Brett D. Fromson: The derivatives, in a sense, are pure credit.
Roger Lowenstein: They're bets.
Brett D. Fromson: You believe that I will pay you back because I tell you that.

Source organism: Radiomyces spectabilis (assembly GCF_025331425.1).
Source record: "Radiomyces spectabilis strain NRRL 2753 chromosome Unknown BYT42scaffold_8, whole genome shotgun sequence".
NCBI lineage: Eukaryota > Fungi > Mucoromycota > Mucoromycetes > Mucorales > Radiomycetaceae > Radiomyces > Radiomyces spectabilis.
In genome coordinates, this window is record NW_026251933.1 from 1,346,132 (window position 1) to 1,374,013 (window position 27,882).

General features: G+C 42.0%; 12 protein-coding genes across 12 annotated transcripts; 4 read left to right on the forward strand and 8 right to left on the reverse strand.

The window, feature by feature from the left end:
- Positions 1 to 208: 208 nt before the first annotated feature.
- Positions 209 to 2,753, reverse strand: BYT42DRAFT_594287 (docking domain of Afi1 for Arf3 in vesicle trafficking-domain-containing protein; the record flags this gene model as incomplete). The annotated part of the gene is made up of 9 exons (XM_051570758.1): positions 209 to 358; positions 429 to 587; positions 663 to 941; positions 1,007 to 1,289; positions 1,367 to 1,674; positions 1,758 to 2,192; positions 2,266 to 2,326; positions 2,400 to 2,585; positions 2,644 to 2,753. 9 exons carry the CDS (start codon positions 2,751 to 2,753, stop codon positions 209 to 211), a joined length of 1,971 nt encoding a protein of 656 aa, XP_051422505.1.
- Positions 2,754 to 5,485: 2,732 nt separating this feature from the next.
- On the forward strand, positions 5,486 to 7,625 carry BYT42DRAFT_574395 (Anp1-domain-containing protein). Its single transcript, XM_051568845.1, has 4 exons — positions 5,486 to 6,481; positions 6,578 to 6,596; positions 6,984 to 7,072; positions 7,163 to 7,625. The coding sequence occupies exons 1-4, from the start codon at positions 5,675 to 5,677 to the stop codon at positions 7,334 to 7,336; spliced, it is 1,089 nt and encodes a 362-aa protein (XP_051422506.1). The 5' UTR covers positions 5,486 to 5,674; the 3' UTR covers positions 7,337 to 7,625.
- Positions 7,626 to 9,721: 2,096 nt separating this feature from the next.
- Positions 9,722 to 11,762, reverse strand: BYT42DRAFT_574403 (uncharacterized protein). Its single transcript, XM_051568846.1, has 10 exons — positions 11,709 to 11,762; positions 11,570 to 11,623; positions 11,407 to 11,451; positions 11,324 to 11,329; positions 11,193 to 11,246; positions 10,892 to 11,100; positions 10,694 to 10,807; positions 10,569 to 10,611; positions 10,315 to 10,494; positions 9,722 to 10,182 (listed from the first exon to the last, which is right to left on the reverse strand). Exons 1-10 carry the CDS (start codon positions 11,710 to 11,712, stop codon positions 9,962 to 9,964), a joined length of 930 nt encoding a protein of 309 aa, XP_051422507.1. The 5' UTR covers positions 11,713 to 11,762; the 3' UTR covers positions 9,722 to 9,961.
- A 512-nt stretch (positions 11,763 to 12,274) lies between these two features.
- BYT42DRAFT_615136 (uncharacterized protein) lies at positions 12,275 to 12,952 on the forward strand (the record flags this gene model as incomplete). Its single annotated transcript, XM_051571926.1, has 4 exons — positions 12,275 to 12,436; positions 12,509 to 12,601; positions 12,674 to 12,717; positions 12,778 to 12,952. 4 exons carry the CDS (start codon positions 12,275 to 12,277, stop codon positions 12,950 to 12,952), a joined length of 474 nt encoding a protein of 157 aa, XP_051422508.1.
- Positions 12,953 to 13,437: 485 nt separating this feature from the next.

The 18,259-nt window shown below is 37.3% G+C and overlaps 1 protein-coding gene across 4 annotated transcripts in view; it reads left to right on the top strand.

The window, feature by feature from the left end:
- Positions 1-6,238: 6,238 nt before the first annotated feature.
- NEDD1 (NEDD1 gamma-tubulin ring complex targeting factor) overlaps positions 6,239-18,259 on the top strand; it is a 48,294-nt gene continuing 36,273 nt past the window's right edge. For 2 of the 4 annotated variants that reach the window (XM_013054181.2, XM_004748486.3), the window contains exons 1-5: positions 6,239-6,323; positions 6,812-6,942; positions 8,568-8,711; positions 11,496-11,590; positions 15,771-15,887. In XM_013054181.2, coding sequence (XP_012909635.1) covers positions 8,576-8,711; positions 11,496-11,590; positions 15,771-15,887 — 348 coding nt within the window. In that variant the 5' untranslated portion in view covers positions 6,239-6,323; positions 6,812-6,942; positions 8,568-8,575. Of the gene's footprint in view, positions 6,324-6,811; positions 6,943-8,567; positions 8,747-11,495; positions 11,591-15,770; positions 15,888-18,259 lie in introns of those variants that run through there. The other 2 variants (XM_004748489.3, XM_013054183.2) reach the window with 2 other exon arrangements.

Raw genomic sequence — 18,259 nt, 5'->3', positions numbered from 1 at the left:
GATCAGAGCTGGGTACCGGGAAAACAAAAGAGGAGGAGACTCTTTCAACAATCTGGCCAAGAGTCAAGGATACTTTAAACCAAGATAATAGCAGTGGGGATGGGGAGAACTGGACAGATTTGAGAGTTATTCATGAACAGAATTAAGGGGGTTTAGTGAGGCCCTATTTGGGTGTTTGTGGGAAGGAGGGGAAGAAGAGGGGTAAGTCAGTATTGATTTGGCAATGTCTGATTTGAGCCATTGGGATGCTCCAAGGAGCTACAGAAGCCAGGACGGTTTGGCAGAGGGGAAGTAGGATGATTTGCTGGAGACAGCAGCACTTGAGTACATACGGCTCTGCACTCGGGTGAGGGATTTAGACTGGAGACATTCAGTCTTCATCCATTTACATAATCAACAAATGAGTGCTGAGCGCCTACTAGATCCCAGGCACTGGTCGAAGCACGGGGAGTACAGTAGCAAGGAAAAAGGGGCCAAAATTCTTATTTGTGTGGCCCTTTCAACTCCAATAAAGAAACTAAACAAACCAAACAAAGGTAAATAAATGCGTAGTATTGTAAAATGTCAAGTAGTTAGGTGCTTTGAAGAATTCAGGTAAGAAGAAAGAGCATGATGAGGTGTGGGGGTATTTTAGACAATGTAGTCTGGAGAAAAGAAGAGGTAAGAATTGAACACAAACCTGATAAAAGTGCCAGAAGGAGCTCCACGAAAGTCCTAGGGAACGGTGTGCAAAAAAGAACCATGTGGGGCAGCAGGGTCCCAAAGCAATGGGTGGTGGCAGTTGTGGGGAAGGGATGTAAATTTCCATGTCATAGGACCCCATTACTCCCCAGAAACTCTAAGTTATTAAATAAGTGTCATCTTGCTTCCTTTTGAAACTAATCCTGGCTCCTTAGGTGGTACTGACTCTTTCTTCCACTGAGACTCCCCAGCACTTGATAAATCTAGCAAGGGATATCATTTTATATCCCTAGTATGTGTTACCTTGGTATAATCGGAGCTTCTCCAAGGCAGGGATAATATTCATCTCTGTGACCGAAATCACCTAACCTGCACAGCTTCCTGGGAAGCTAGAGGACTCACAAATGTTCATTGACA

Roger Lowenstein: If you agree to pay me a certain amount of money for every run that the Red Sox score this season and we have no idea how many runs they're going to score, and I have no idea if you made the same bet on the Indians and the Tigers, too.Brett D. Fromson: And, ultimately, the only guarantee you have that I'm going to pay you is that I tell you I'm going to pay you. Roger Lowenstein: Right. Brett D. Fromson: Or you can sue me in court. Roger Lowenstein: Right. But it hasn't cost you anything to make that bet. So that's my concern. Brett D. Fromson: Now, with regard to disclosure on derivatives, the bank regulators do see some information themselves because there's a difference between bank disclosure and brokerage firm disclosure. Roger Lowenstein: Yes, they do see some and investors see some, but it's not broken down for the average or even the pretty sophisticated investor who really understands. It's not in a form that the average investor could say, "OK, if rates in Germany do this, this institution is going to have this much exposure." There are also no limits on that exposure. Don't forget, a regulated bank has limits on the loans it can make as a portion of its capital. Why not with derivatives as well? Brett D. Fromson: Are there any regulations on banks regarding their derivative positions? Roger Lowenstein: No. Brett D. Fromson: Now the Securities & Exchange Commission has agreed to accept a voluntary disclosure from the big Wall Street houses, I believe. But it's not required. The SEC has not pushed that hard on that. Frankly, none of the financial regulators have pushed that hard on disclosure in terms of making it required. Roger Lowenstein: Derivative or hedge fund disclosure? Brett D. Fromson: Derivative. Roger Lowenstein: Yes, there is some, there certainly is some derivative disclosure required. The SEC has a pretty full plate. The Federal Reserve has been champion of the need that derivative transactions introduced, and has been pushing to relax requirements. Brett D. Fromson: Now doesn't this attitude on the part of the Fed also reflect a belief in markets as potentially perfect vehicles? Which is funny, coming from a regulator. Roger Lowenstein: Yes, well certainly as self-correcting vehicles. Greenspan was asked about hedge fund risk shortly before LTCM went under and he said that these funds will be regulated by the people who finance them. And that was an astonishing comment, because as it happened, the case of LTCM was nothing but a demonstration that the banks exercised no control at all. They created the problem.